Baltimore will be unable to balance upcoming budgets without developing new revenue sources or making deep cuts in government services, according to a financial plan just completed by city officials.
The "strategic financial plan" paints a picture of a city in steep economic decline and with limited ability to increase revenues with its property and income taxes.
"The simple truth is that the existing revenue base is inadequate to fund essential city services without a virtual shutdown of the rest of the government," the report says.
While it is beset by money problems, the city also is facing demands for new services caused by a continuing spiral of social problems, including high rates of teen-age pregnancy, an escalating school dropout problem and increasing crime, the report says.
Further squeezing the city is the continued flight of the middle class, who for the past three decades has been leaving Baltimore for the suburbs in search of lower taxes, lower insurance costs, better schools and safer neighborhoods.
Consequently, even as Baltimore faces financial hard times, it must try to lower its property tax rate to hold on to its remaining middle-class population, the report says.
The plan is a comprehensive review of city finances that is envisioned as a guide for making future cuts in city services and a tool to lobby for increased help from the General Assembly, Mayor Kurt L. Schmoke has said.
The report was being circulated among legislative leaders and members of the city's legislative delegation Monday and yesterday.
The document offers a summary of the city's efforts to improve its finances and is viewed as a key element in the city's strong support of the Linowes commission recommendations. The gubernatorial commission has recommended raising $800 million in new taxes largely to help poor subdivisions like Baltimore.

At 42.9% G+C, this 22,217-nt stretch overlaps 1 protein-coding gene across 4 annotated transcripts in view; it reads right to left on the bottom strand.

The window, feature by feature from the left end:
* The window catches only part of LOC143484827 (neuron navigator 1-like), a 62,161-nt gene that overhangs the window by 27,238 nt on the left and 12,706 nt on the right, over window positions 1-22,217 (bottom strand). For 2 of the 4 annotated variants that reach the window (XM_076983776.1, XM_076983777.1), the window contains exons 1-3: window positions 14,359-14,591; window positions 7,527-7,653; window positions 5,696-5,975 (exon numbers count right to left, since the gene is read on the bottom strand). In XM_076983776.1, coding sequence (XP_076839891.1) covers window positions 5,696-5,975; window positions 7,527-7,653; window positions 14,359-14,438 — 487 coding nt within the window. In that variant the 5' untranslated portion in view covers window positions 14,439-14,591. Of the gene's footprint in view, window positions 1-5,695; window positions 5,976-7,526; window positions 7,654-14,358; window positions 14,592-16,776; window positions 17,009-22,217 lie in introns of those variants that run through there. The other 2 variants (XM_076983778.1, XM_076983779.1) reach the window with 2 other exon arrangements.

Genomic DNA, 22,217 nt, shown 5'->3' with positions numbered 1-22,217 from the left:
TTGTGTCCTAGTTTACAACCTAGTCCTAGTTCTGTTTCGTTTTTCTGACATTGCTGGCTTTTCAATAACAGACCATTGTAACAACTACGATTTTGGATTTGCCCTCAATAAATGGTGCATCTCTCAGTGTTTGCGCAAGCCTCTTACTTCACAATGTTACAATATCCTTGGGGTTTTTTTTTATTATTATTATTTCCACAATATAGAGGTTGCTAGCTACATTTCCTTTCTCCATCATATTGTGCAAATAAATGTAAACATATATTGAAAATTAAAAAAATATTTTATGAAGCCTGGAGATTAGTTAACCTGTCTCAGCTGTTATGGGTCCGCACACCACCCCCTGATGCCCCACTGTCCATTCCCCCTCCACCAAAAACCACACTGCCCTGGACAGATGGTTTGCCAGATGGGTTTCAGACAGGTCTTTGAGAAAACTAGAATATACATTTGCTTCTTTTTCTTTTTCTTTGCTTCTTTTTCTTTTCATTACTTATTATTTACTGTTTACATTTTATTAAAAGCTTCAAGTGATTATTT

"I think that it's important that legislators realize that the city through its mayor is practicing self-help," Senate President Thomas V. Mike Miller Jr. said yesterday. "The city of Baltimore is not waiting for resources to start flowing across the city line before it takes some action."
The report says the city will face a series of budget shortages in the coming years, beginning with a $54.1 million deficit in making the budget that will go into effect next July.
And, unlike the money problems that have complicated city budget planning for at least the past decade, the upcoming shortages will result in massive layoffs and unprecedented service reductions if the city doesn't receive major help, the plan warns.
For instance, the expected $18 million increase in the city's contribution to education will wipe out all of the city's expected revenue growth next fiscal year. Further illustrating the problem, the increase in the school budget would fund no new initiatives and is only enough to maintain current levels of service.
The rest of the city budget will have to be balanced by increases in state aid and service reductions, the report says.
"Without additional state assistance, the city faces the choice of massive disruptions to all areas, continued current service levels in essential areas and the complete elimination of non-essential areas," the report says.
The report adds that the other choice -- tax increases -- is unthinkable, because Baltimore already is burdened by high tax rates.
The city's budget problems are being worsened by soaring employee costs, which include pay raises necessary to keep and attract qualified workers and spiraling fringe benefit costs, the report says.
Those costs are going up despite a cut of nearly 1,500 jobs from the city payroll in the past three years.
The job reductions have come partially as a result of a city hiring freeze in place since 1988, the report says. The only positions being routinely filled by the city are in education and public safety jobs.
To weather the upcoming budget problems, the plan says that the city should continue to reduce its 29,000-employee work force and re-evaluate the services that it offers.